Book Review by Heidi Simmons
Hard to imagine a world without mysteries, psychological thrillers and crime novels. It’s a beloved genre and a literary staple. For many, “Who Done Its” are the foray into the world of reading or, for others, the only stories worth reading. With over 80 published works, British author Ruth Rendell was a master of her craft.
Among Rendell’s most well-known novels are the Chief Inspector Reginald Wexford books. He is a beloved patriarchal character who searches his community not only for the bad guys, but also for an understanding of why humans can be so deadly and dangerous.
Why humans do evil is Wexford’s obsession. It secretly torments him. He believes his gruffness and excess weight protects him. Yet deep down he fears there is no explanation and he is vulnerable to bad things like everybody else.
So Wexford tries to be a regular guy. He is never jaded or cynical. He can be strong and compassionate. He uses his common sense and intelligence to solve crimes while being a devoted husband and father. Set in the fictional world of Sussex Kingsmarkham, there are 24 books in the Wexford series.
Beyond English village crime, Rendell wrote more than 40 stand-alone novels under her name and the pseudonym Barbara Vine. A departure from the Wexford stories, these novels feature a greater, more violent world of sociopaths and psychologically anguished characters without the buffer of a beloved detective.
These books leave the detailed world of police procedure and the trusted Wexford and move toward the dark side of human behavior and disturbing violence. A Dark-Adapted Eye, her first book published under Barbara Vine won the Edgar Allan Poe award. Her awards are numerous both as author Rendell and Vine. The stand-alone novels are especially fascinating because they incorporate the great British mystery style, yet are in the modern world with all its harsh realities.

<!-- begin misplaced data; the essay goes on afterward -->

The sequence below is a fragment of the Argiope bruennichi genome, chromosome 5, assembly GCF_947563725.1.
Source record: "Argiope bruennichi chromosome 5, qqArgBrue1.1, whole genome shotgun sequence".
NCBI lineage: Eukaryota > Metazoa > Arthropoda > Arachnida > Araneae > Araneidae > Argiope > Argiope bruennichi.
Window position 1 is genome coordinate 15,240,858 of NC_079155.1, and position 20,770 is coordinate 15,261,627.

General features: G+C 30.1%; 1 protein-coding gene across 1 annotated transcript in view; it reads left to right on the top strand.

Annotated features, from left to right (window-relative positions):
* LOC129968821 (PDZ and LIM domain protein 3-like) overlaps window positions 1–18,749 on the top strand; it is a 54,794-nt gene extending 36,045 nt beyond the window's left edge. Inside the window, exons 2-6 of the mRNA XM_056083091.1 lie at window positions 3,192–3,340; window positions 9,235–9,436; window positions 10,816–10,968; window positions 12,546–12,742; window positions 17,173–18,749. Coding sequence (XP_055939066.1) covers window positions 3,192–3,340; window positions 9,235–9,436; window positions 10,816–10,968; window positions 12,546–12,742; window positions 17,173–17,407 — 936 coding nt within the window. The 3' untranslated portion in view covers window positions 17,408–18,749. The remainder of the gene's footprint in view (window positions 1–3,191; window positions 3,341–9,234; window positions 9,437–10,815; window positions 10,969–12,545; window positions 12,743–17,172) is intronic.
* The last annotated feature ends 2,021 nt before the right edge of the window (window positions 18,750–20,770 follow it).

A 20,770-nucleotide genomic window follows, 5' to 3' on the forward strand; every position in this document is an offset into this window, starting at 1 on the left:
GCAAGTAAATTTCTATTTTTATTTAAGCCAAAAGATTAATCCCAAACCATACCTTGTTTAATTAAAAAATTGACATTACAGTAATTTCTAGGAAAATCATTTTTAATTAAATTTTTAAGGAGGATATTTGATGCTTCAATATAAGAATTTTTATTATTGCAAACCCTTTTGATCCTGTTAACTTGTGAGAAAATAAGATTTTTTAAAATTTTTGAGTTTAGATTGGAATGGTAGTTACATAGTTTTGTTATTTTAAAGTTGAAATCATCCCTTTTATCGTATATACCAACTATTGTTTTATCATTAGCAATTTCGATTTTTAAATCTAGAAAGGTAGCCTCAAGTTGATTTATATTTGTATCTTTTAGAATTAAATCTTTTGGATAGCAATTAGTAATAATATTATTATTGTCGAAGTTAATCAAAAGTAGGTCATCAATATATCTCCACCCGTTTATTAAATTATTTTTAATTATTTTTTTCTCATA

I only started reading Rendell when I realized there was more than the Wexford series. She won me over with her short stories. Intelligent prose with provocative psychological insight into human behavior, Rendell’s writing is surprising, clever and captivating.
Rendell has several collections of short stories and has penned three non-fiction works. Married and with a child, she wrote six books prior to her novel From Doon with Death, which sold for 74 British pounds in 1964. Thereafter she wrote a book or two almost every year.
There is a famous story of how she became a novelist. Out of high school, Rendell worked as a journalist. Assigned to cover a local event, Rendell decided she would write the story without attending based on the prepared speech, which the speaker supplied in advance.
Rendell turned in her story and the paper went to print. Unfortunately, the speaker dropped dead in the middle of his presentation. Generating big news in the small town, Rendell quit before she could be fired. Good thing being a novelist was indeed her calling.
Ahead of her time, Rendell incorporated gay rights, environmentalism, pedophilia and racism into her stories. She believed in women’s rights and was a strong advocate for the poor. Rendell was appointed to the House of Lords in 1997 and was a major contributor to the British Labor Party. While in office, she was influential in writing stronger laws against female genital mutilation.
Fellow Brit and mystery writer Phyllis Dorothy James, commonly known as P.D. James, died in November last year at the age of 94. The two were friends. What is in that British tea? Although these great women authors will be missed, their work will live on.
The Girl Next Door (Scribner, 288 pages) came out last fall and her final (?) Dark Corners (Scribner) will be released in December 2015. I look forward to reading these books. I will know doubt appreciate and treasure her way with words and the tormented and twisted lives she so adroitly portrays. Rendell was 85. Rest In Peace.